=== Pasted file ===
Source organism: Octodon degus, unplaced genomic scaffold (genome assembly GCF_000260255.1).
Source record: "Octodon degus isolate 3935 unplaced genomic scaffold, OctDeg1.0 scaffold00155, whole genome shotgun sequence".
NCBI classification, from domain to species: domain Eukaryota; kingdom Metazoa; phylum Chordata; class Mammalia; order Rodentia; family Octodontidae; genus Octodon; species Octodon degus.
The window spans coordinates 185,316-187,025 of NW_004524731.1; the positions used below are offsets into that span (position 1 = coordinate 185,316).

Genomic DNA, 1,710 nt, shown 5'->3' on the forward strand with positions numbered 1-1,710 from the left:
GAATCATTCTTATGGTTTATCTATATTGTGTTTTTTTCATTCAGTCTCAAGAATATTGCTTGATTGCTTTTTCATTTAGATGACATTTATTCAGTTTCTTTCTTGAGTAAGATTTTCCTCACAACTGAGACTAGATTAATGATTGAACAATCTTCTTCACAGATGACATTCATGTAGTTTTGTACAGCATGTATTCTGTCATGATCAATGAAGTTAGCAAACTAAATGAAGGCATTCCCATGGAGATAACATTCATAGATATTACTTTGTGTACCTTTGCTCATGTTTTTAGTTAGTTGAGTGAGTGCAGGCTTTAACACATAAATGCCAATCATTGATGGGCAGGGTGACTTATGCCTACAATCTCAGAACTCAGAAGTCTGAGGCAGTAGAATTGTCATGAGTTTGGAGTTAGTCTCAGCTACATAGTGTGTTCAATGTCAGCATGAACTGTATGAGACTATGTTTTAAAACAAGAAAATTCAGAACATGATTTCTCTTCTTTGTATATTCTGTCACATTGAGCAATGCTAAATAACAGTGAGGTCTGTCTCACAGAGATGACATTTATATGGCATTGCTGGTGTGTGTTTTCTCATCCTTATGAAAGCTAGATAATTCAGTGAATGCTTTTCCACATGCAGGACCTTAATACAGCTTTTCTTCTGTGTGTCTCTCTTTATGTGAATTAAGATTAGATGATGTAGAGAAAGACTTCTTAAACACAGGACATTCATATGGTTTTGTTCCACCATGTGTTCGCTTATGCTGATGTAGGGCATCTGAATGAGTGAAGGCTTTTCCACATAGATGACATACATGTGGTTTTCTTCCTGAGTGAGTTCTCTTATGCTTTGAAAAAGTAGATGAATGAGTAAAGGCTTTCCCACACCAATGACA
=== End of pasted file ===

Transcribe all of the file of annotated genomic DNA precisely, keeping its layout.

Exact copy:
Source organism: Octodon degus, unplaced genomic scaffold (genome assembly GCF_000260255.1).
Source record: "Octodon degus isolate 3935 unplaced genomic scaffold, OctDeg1.0 scaffold00155, whole genome shotgun sequence".
NCBI classification, from domain to species: domain Eukaryota; kingdom Metazoa; phylum Chordata; class Mammalia; order Rodentia; family Octodontidae; genus Octodon; species Octodon degus.
The window spans coordinates 185,316-187,025 of NW_004524731.1; the positions used below are offsets into that span (position 1 = coordinate 185,316).

Genomic DNA, 1,710 nt, shown 5'->3' on the forward strand with positions numbered 1-1,710 from the left:
GAATCATTCTTATGGTTTATCTATATTGTGTTTTTTTCATTCAGTCTCAAGAATATTGCTTGATTGCTTTTTCATTTAGATGACATTTATTCAGTTTCTTTCTTGAGTAAGATTTTCCTCACAACTGAGACTAGATTAATGATTGAACAATCTTCTTCACAGATGACATTCATGTAGTTTTGTACAGCATGTATTCTGTCATGATCAATGAAGTTAGCAAACTAAATGAAGGCATTCCCATGGAGATAACATTCATAGATATTACTTTGTGTACCTTTGCTCATGTTTTTAGTTAGTTGAGTGAGTGCAGGCTTTAACACATAAATGCCAATCATTGATGGGCAGGGTGACTTATGCCTACAATCTCAGAACTCAGAAGTCTGAGGCAGTAGAATTGTCATGAGTTTGGAGTTAGTCTCAGCTACATAGTGTGTTCAATGTCAGCATGAACTGTATGAGACTATGTTTTAAAACAAGAAAATTCAGAACATGATTTCTCTTCTTTGTATATTCTGTCACATTGAGCAATGCTAAATAACAGTGAGGTCTGTCTCACAGAGATGACATTTATATGGCATTGCTGGTGTGTGTTTTCTCATCCTTATGAAAGCTAGATAATTCAGTGAATGCTTTTCCACATGCAGGACCTTAATACAGCTTTTCTTCTGTGTGTCTCTCTTTATGTGAATTAAGATTAGATGATGTAGAGAAAGACTTCTTAAACACAGGACATTCATATGGTTTTGTTCCACCATGTGTTCGCTTATGCTGATGTAGGGCATCTGAATGAGTGAAGGCTTTTCCACATAGATGACATACATGTGGTTTTCTTCCTGAGTGAGTTCTCTTATGCTTTGAAAAAGTAGATGAATGAGTAAAGGCTTTCCCACACCAATGACA